Toyota’s Management History

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By John Hunter, author of the Curious Cat Management Improvement Blog (since 2004).

One of the items Toyota highlights on their web site is winning the Deming Prize in 1965.

photo of Professor Deming and Toyota President Fukio Nakagawa
Professor Deming and Toyota President Fukio Nakagawa at the Deming Prize award ceremony (1965)

From the Toyota website:

Receiving the Deming Application Prize strengthened Toyota Motor Co., Ltd.’s resolve to push ahead with further TQC initiatives, and based on the points cited by the Deming Prize judges the company set the following policies:

  1. To promote all-around quality control, including at affiliated companies such as suppliers and dealerships.
  2. To establish simple and effective management systems without being preoccupied by form, paying particular attention to ensuring checks and actions, and rotating the management cycle rapidly.
  3. To enhance overall planning and, from a long-term perspective, achieve swift and precise decision making and execution through coordination among management structures.

Under this policy, in February 1966 an eight-company QC Liaison Committee was established among Toyota-related companies, creating a framework for deliberating specific measures to involve all Toyota-related entities in quality assurance actions.

Toyota continued their efforts and became the first company awarded the Japan Quality Medal in 1970 (a company is eligible 5 years after winning the Deming Prize).

From Toyota’s Japan Quality Medal page, 1970 Basic Toyota Corporate Policy:

  1. Harness resources in and outside the company to grow and become a Global Toyota
  2. Practice ‘Good Thinking, Good Products’ at all times to raise the reputation of Toyota as a maker of quality products
  3. Establish mass production systems, achieve low prices, and contribute to the growth of the Japanese economy
  4. Be aware of the public nature of the automotive industry and contribute to the welfare of society

Note: Items 1 through 3 were formulated in fiscal 1963 (ended June 1964). Item 4 was added in fiscal 1970 (ended June 1971).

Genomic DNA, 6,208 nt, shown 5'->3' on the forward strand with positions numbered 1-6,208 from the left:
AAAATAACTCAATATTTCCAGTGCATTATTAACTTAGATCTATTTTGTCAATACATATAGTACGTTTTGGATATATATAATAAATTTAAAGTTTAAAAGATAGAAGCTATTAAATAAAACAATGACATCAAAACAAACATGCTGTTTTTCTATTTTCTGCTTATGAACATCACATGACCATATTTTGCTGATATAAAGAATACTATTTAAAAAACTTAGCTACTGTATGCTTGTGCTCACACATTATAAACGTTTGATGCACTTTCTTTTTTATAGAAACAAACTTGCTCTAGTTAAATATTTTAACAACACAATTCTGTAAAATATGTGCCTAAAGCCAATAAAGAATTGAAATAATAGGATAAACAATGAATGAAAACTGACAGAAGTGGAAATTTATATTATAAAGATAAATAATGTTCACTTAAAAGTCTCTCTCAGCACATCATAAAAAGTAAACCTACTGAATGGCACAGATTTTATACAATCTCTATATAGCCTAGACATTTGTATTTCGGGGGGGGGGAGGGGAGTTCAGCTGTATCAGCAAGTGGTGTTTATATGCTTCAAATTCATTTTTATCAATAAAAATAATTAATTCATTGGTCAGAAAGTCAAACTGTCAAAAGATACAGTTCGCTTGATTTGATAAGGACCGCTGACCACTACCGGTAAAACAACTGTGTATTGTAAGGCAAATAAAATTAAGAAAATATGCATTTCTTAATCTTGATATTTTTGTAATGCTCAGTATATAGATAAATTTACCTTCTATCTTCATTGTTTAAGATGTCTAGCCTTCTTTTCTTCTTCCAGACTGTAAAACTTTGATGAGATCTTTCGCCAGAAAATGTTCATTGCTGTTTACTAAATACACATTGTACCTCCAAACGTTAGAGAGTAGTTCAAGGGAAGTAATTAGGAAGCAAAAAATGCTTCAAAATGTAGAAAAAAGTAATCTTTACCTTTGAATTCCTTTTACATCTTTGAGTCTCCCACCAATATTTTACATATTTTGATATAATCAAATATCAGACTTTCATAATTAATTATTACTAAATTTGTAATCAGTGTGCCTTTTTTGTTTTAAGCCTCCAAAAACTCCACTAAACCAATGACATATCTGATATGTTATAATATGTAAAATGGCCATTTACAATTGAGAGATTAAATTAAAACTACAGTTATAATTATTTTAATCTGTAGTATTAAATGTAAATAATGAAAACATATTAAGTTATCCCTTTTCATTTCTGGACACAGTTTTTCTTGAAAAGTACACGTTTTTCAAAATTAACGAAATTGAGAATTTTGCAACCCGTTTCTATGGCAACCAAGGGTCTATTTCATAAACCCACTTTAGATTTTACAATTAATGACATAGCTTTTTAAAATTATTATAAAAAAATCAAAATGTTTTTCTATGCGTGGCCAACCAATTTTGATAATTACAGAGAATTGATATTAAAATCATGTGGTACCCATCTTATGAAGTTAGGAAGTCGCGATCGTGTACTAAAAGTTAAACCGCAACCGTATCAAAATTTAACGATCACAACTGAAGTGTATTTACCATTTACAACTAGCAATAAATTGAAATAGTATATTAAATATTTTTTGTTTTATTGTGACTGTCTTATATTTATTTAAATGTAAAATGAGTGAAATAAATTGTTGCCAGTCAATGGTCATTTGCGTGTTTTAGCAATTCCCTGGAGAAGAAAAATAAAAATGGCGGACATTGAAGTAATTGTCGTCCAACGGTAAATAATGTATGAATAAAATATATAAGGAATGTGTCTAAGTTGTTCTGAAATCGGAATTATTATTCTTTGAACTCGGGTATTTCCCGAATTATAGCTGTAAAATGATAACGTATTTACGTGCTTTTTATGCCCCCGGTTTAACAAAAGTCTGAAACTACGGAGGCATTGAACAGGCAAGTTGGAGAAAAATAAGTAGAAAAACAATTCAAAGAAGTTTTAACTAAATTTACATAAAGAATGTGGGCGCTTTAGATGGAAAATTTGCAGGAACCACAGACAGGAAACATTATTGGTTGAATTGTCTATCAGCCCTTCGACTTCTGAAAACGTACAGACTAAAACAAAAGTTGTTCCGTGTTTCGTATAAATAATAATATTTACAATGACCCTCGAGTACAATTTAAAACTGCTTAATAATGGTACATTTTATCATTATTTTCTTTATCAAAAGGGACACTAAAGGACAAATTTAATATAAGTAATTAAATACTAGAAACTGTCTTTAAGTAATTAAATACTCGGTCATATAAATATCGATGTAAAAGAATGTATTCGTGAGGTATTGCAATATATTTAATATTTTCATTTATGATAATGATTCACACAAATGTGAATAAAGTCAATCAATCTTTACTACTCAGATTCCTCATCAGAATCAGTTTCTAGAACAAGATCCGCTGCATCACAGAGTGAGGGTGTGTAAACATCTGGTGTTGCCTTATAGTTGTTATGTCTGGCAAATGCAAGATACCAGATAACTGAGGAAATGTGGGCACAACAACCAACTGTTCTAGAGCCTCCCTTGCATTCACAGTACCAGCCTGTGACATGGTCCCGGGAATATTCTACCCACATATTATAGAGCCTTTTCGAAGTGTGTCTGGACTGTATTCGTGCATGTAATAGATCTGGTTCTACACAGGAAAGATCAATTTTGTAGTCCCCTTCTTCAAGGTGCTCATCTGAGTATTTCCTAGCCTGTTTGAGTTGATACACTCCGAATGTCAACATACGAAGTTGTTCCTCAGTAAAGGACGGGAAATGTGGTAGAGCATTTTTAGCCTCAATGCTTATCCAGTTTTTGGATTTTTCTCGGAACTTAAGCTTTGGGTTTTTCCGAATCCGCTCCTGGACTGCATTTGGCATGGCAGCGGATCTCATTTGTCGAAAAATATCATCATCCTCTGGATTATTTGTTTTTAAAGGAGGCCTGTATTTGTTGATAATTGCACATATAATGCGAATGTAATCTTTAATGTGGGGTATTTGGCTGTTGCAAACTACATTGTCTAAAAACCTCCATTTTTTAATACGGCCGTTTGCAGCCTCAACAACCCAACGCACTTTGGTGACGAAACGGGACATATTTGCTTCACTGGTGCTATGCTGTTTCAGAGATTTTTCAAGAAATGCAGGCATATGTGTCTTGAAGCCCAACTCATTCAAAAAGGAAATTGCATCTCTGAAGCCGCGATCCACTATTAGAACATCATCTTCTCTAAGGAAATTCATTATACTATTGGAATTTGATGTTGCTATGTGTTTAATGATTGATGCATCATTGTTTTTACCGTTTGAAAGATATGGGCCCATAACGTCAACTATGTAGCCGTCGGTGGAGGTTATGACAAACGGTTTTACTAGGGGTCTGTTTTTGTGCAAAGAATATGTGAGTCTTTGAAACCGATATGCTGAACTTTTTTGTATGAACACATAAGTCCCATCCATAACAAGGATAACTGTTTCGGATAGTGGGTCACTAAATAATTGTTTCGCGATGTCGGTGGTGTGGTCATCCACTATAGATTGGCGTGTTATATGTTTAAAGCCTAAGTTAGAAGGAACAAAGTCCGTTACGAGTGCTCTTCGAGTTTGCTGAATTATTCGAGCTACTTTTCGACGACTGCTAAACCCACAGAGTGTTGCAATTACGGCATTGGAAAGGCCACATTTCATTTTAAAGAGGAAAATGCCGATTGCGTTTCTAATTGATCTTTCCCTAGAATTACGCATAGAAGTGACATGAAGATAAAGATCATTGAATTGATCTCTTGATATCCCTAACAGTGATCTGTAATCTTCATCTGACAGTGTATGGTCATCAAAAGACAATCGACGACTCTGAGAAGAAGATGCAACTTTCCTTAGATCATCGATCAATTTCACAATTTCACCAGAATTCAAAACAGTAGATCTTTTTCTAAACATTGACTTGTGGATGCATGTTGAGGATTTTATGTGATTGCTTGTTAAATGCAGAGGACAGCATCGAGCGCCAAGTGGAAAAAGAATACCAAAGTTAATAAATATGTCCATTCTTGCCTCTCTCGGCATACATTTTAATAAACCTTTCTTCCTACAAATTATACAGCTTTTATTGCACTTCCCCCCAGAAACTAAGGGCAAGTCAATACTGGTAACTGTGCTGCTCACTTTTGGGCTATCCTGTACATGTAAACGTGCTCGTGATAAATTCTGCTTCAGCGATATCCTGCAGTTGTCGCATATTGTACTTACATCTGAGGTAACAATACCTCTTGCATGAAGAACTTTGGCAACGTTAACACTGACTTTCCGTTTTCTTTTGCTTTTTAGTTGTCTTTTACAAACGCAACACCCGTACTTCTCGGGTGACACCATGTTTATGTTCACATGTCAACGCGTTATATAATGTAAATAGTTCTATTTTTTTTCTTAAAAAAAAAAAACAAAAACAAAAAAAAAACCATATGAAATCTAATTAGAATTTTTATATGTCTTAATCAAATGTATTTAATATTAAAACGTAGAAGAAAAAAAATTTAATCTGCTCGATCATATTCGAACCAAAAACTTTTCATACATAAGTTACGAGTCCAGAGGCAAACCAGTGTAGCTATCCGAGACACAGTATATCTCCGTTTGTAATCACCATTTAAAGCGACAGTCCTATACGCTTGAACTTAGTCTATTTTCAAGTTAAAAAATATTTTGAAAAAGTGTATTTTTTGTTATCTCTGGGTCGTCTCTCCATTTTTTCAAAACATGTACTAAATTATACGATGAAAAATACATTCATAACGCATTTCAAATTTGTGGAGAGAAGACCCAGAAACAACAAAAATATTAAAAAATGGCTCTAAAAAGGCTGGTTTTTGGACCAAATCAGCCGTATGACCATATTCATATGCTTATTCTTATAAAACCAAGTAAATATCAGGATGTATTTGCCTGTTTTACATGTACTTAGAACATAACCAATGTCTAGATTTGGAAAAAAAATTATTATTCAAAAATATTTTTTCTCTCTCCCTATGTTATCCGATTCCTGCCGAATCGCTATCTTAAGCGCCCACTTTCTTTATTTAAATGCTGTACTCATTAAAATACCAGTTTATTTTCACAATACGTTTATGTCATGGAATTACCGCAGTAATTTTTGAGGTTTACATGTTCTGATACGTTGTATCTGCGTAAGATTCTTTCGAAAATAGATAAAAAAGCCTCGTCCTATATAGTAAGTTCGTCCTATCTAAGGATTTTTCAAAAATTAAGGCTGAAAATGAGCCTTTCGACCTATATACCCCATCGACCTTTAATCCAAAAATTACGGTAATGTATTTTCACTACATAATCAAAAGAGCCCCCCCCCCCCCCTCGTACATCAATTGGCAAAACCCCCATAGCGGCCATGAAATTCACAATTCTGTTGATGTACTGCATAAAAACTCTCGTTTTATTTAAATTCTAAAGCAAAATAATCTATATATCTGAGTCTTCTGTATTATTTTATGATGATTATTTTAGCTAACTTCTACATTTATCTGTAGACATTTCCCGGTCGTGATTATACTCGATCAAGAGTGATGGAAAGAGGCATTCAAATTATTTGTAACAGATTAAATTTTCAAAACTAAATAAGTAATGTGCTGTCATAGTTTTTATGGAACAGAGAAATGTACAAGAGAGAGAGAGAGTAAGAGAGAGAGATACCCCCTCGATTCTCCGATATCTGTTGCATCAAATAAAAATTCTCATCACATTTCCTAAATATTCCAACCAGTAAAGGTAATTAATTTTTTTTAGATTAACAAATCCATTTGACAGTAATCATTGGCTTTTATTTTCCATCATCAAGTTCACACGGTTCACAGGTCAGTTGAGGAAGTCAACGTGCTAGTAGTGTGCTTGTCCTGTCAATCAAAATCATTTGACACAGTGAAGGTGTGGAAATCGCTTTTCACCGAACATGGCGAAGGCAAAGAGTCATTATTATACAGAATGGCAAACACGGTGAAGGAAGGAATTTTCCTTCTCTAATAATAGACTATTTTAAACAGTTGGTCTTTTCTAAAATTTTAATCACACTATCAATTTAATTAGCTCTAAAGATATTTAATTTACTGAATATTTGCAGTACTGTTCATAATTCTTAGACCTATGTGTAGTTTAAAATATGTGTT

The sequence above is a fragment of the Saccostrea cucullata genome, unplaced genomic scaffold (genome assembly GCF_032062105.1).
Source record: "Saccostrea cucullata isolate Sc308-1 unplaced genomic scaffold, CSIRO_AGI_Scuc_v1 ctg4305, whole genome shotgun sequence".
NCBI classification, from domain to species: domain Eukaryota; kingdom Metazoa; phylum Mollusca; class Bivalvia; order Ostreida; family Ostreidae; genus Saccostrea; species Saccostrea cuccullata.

The Toyota history website includes a view into Toyota’s learning and continual improvement of their management system. In 1979:

A two-year management capability improvement program was implemented with the department and section managers specifying topics for operational improvement. Compared to the improvements being made at manufacturing sites, increases in the efficiency of management and administrative departments was lagging and the number of managers who had not experienced the Deming Prize screening was increasing, resulting in a rising sense of a need for improvement of the management skills of department and section managers.

Toyota understood the importance of adopting these ideas throughout the organization back in the 1970s. And some people still today think of these ideas as limited to manufacturing operations. There is still such a long way to go in improving the practice of management.

Meanwhile [1983], along with the establishment of the TQC Promotion Department President Shoichiro Toyoda announced a policy for the management team to take the lead in tackling quality control. Accordingly, the 1st QC Study Group, attended by all board members, was held over three days and two nights in June 1983. The themes for discussion, which included “integration and increased efficiency in sales, product planning, development, and production” and “strengthening of dealer corporate systems”, focused on internal coordination and coordination with dealer, as that was important immediately after the merger. From that year on, the QC training seminar for executives meeting came to be held every year, and in 1991, its ninth year, the group was renamed the Executive Study Group.

Toyota’s long term commitment to continual improvement of management practices has lead to an excellent management system. That management system is often referred to as the Toyota Production System and was also given the name “lean manufacturing.” Over time the lean manufacturing name has morphed as it is used by many people but at the core it is the Toyota Production System.

Shoichiro Toyoda, Honorary Chairman and director of Toyota, in 1980:

There is not a day I don’t think about what Dr. Deming meant to us. Deming is the core of our management.

Toyota Motor Kyushu (Japan) received a Deming Prize in 2016, the first Deming Prize for Toyota this century.

Related: The Birth of Lean (book)Deming and Lean: The Disparities and SimilaritiesPodcast Discussing Dr. Deming’s Ideas, The Deming Institute and ToyotaThe 2 Pillars of the Toyota Way: Continuous Improvement and Respect for PeopleInterview with Masaaki Imai

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